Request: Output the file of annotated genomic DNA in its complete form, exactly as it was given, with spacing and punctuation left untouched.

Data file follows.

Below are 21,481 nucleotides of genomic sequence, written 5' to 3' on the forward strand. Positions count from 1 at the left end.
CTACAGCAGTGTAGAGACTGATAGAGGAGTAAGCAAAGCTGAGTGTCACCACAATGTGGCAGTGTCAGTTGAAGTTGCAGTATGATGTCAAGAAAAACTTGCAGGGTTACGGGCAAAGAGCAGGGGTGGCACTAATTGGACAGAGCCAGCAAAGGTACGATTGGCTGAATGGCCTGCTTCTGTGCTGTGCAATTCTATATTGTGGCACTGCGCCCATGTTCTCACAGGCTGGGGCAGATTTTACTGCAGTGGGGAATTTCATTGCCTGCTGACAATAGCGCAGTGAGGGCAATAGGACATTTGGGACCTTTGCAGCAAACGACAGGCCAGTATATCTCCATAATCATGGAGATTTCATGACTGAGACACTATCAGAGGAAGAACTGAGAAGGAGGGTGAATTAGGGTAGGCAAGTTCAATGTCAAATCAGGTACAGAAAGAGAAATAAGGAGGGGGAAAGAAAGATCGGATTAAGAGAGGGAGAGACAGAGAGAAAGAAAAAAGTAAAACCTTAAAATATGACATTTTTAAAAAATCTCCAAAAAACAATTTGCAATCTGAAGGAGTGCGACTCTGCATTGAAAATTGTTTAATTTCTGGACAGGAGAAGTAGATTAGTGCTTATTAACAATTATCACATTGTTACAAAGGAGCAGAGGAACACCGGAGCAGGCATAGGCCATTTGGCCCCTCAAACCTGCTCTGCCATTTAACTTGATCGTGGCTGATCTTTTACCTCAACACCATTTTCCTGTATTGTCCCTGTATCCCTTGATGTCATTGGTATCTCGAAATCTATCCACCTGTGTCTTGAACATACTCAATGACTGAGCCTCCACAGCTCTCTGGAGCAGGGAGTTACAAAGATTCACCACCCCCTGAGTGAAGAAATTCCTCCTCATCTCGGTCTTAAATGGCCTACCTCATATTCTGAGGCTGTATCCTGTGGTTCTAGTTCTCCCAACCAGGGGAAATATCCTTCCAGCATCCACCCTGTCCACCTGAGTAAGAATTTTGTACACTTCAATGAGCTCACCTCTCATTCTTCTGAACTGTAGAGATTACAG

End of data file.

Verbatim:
Below are 21,481 nucleotides of genomic sequence, written 5' to 3' on the forward strand. Positions count from 1 at the left end.
CTACAGCAGTGTAGAGACTGATAGAGGAGTAAGCAAAGCTGAGTGTCACCACAATGTGGCAGTGTCAGTTGAAGTTGCAGTATGATGTCAAGAAAAACTTGCAGGGTTACGGGCAAAGAGCAGGGGTGGCACTAATTGGACAGAGCCAGCAAAGGTACGATTGGCTGAATGGCCTGCTTCTGTGCTGTGCAATTCTATATTGTGGCACTGCGCCCATGTTCTCACAGGCTGGGGCAGATTTTACTGCAGTGGGGAATTTCATTGCCTGCTGACAATAGCGCAGTGAGGGCAATAGGACATTTGGGACCTTTGCAGCAAACGACAGGCCAGTATATCTCCATAATCATGGAGATTTCATGACTGAGACACTATCAGAGGAAGAACTGAGAAGGAGGGTGAATTAGGGTAGGCAAGTTCAATGTCAAATCAGGTACAGAAAGAGAAATAAGGAGGGGGAAAGAAAGATCGGATTAAGAGAGGGAGAGACAGAGAGAAAGAAAAAAGTAAAACCTTAAAATATGACATTTTTAAAAAATCTCCAAAAAACAATTTGCAATCTGAAGGAGTGCGACTCTGCATTGAAAATTGTTTAATTTCTGGACAGGAGAAGTAGATTAGTGCTTATTAACAATTATCACATTGTTACAAAGGAGCAGAGGAACACCGGAGCAGGCATAGGCCATTTGGCCCCTCAAACCTGCTCTGCCATTTAACTTGATCGTGGCTGATCTTTTACCTCAACACCATTTTCCTGTATTGTCCCTGTATCCCTTGATGTCATTGGTATCTCGAAATCTATCCACCTGTGTCTTGAACATACTCAATGACTGAGCCTCCACAGCTCTCTGGAGCAGGGAGTTACAAAGATTCACCACCCCCTGAGTGAAGAAATTCCTCCTCATCTCGGTCTTAAATGGCCTACCTCATATTCTGAGGCTGTATCCTGTGGTTCTAGTTCTCCCAACCAGGGGAAATATCCTTCCAGCATCCACCCTGTCCACCTGAGTAAGAATTTTGTACACTTCAATGAGCTCACCTCTCATTCTTCTGAACTGTAGAGATTACAG